Cleveland Indians president of baseball operations Chris Antonetti said the team was unaware of inappropriate behavior toward women by former pitching coach Mickey Callaway while he was with the club.
Antonetti said he became “distraught” and “disturbed” in learning of allegations against Callaway that were reported on Monday night by The Athletic.
Five women who spoke to The Athletic on condition of anonymity said Callaway, who was with Cleveland from 2010 to 2017 and served as the pitching coach for his last five seasons, sent uninvited and sometimes unanswered messages to them via email, text or social media.
He asked one to send nude photos in return, according to the report.
Antonetti said he didn’t know anything about Callaway’s behavior until the report came out. He reiterated a previous statement by the team condemning any sexual harassment.
“I want to be really clear,” Antonetti said. “The behaviors described in that article have no absolutely no place in any work place and certainly not in our organization. When I read them I was disturbed. I was distraught and saddened to read them. It’s my responsibility as a leader in this organization to re-double our efforts to make sure we have a safe and inclusive environment.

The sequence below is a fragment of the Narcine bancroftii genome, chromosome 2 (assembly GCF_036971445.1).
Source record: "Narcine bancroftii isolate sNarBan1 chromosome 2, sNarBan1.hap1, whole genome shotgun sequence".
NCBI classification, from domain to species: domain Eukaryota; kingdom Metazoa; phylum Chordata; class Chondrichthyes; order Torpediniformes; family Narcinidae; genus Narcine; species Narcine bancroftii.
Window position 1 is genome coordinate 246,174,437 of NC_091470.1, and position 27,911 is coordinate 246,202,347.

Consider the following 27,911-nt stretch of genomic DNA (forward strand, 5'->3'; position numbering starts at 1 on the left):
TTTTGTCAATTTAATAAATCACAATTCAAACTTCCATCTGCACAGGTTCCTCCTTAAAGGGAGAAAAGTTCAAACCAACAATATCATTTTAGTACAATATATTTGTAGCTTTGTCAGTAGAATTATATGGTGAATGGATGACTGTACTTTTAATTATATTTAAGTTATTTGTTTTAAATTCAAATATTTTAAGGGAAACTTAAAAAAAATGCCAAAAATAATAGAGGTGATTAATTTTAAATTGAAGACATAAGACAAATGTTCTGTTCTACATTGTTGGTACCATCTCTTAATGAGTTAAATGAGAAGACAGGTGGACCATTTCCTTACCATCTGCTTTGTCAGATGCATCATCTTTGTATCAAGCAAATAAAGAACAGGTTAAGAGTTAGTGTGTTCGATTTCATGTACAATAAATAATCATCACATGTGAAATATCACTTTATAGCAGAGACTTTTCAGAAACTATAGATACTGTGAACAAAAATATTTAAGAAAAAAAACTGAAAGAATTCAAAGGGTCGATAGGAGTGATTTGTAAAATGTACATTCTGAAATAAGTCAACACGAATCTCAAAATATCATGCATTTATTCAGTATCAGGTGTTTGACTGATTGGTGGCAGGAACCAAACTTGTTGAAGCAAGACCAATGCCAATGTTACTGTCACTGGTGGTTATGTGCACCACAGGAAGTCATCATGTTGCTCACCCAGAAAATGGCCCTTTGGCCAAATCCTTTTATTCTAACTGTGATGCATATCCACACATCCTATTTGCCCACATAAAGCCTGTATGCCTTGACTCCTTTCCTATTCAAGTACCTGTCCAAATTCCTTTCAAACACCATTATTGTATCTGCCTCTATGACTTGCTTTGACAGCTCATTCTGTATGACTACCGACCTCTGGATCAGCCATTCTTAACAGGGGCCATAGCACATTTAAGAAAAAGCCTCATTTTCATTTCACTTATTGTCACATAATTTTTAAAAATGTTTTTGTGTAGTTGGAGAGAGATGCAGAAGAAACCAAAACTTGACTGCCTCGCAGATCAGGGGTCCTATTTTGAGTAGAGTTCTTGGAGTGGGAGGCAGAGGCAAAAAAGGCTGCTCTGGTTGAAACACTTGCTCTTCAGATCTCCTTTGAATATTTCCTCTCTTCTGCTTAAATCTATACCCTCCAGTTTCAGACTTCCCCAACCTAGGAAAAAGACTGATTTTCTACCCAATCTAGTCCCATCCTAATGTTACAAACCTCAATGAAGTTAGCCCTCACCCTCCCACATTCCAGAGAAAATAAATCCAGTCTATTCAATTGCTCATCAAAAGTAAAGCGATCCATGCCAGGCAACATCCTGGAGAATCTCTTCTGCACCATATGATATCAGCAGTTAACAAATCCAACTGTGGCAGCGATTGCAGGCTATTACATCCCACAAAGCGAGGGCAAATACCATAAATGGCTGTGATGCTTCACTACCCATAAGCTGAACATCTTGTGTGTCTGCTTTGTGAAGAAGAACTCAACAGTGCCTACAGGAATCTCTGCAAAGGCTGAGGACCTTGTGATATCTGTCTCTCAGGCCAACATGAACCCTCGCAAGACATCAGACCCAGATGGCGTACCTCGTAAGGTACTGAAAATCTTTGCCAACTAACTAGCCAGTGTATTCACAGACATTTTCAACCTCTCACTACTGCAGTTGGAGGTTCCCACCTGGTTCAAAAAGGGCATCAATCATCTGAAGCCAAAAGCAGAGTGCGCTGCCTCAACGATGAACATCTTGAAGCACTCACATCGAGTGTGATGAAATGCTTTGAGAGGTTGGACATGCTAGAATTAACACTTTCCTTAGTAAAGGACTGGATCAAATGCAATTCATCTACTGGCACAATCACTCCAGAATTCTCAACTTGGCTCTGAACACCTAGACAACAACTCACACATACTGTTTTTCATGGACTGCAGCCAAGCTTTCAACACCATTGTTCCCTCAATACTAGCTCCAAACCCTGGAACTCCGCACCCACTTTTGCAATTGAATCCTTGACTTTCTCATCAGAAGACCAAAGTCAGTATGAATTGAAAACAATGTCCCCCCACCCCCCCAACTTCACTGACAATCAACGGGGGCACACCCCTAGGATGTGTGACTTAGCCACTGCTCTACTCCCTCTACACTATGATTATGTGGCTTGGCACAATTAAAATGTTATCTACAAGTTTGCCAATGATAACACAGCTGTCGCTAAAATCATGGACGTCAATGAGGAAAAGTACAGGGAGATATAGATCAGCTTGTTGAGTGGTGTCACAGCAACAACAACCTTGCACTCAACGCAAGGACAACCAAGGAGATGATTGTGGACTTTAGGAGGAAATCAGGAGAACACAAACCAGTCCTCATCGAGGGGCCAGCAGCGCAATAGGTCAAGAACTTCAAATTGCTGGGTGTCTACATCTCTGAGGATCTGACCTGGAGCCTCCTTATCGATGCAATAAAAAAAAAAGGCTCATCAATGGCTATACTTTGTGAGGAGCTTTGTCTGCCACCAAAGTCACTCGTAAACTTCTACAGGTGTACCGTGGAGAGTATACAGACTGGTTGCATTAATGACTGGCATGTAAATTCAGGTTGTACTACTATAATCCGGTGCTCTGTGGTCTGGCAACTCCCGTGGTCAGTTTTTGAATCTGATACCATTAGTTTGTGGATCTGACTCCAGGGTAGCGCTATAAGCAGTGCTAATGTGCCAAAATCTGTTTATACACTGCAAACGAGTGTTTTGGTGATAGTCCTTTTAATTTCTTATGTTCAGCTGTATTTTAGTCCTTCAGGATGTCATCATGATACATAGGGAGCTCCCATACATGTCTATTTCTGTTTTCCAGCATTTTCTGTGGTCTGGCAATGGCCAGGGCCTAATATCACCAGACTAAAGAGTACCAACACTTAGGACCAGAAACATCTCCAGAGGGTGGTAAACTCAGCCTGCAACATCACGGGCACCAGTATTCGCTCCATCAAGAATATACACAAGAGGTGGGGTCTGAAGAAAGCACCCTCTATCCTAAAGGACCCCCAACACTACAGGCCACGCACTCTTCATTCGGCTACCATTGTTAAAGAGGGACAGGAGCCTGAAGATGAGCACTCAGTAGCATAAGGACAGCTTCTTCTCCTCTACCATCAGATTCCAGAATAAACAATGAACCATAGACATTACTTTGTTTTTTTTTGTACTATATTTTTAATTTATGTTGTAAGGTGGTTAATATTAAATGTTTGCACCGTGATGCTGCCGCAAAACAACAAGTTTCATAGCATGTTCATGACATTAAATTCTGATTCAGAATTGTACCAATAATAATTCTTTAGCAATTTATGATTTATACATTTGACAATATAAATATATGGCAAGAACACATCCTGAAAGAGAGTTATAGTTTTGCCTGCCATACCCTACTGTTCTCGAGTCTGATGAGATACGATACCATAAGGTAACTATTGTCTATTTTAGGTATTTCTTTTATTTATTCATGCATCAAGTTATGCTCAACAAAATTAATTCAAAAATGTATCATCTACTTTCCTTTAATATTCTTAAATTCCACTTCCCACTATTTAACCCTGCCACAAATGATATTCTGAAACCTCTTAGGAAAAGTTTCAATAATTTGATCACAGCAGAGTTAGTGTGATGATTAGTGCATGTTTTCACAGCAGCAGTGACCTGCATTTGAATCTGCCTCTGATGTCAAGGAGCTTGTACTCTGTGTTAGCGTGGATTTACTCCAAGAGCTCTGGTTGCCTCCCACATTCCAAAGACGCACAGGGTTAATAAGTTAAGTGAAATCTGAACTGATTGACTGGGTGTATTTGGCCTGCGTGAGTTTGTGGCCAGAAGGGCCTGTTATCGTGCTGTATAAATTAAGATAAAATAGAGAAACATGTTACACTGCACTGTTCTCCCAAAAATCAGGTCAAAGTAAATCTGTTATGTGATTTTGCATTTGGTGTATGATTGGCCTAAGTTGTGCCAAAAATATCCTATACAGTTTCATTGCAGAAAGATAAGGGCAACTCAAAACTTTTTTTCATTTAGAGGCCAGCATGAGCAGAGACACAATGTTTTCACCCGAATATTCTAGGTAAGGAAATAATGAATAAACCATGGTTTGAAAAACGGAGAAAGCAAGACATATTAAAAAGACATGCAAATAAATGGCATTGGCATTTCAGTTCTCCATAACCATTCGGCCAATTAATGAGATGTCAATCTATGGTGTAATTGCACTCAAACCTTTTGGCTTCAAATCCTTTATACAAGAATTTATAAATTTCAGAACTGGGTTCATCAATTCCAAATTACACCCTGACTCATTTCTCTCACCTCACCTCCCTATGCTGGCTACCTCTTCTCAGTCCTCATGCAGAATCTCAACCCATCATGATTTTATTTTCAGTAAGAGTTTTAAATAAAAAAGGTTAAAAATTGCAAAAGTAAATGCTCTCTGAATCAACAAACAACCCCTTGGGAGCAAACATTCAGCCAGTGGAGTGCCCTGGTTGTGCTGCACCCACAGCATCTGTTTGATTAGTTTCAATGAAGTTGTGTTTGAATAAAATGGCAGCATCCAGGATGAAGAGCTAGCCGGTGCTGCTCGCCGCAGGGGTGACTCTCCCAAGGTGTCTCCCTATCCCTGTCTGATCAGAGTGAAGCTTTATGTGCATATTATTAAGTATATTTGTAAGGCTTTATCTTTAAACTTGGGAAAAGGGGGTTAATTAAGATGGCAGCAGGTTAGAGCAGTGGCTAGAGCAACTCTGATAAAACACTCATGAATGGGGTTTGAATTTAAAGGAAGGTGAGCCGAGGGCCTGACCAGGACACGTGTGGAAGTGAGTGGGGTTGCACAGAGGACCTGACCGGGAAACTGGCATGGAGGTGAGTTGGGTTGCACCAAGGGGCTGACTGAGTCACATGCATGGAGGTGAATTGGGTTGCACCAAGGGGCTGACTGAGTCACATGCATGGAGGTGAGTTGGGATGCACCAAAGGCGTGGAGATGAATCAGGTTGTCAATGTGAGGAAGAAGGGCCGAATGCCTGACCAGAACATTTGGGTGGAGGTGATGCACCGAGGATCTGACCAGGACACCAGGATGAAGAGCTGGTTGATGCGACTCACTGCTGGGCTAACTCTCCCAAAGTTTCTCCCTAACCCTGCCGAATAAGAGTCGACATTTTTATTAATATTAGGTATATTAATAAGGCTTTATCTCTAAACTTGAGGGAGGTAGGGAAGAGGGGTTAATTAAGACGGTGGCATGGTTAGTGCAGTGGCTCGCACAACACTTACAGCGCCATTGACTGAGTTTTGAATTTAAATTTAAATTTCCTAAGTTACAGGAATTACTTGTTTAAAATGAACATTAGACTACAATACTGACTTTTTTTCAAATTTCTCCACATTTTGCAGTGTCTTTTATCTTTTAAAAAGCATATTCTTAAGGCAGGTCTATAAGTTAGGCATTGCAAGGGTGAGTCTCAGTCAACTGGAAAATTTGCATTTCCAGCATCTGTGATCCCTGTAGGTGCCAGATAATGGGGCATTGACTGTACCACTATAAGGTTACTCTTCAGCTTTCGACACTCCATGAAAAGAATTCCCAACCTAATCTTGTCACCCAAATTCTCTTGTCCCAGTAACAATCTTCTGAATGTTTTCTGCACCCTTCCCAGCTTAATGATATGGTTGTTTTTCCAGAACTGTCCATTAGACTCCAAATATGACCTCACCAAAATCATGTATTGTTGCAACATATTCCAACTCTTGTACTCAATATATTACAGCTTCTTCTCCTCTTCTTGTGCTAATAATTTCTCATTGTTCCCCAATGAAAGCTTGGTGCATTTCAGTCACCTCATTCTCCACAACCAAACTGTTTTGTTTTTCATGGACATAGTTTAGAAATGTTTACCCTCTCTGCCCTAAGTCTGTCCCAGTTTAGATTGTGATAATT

“We know we have a lot of work to do to create that safe, inclusive environment that we want to continue to build, but I am committed to making sure that happens.”
He has initially denied wrongdoing, a source told ESPN on Tuesday, which prevents the Angels from firing him without the just cause that could be procured from an investigation. MLB and the Angels are hoping to wrap up that investigation relatively soon, perhaps before the start of spring training, the source said.
Callaway wrote to The Athletic that “any relationship in which I was engaged has been consensual, and my conduct was in no way intended to be disrespectful to any women involved,” the report said.
The Associated Press contributed to this report.
Business News Governmental News Finance News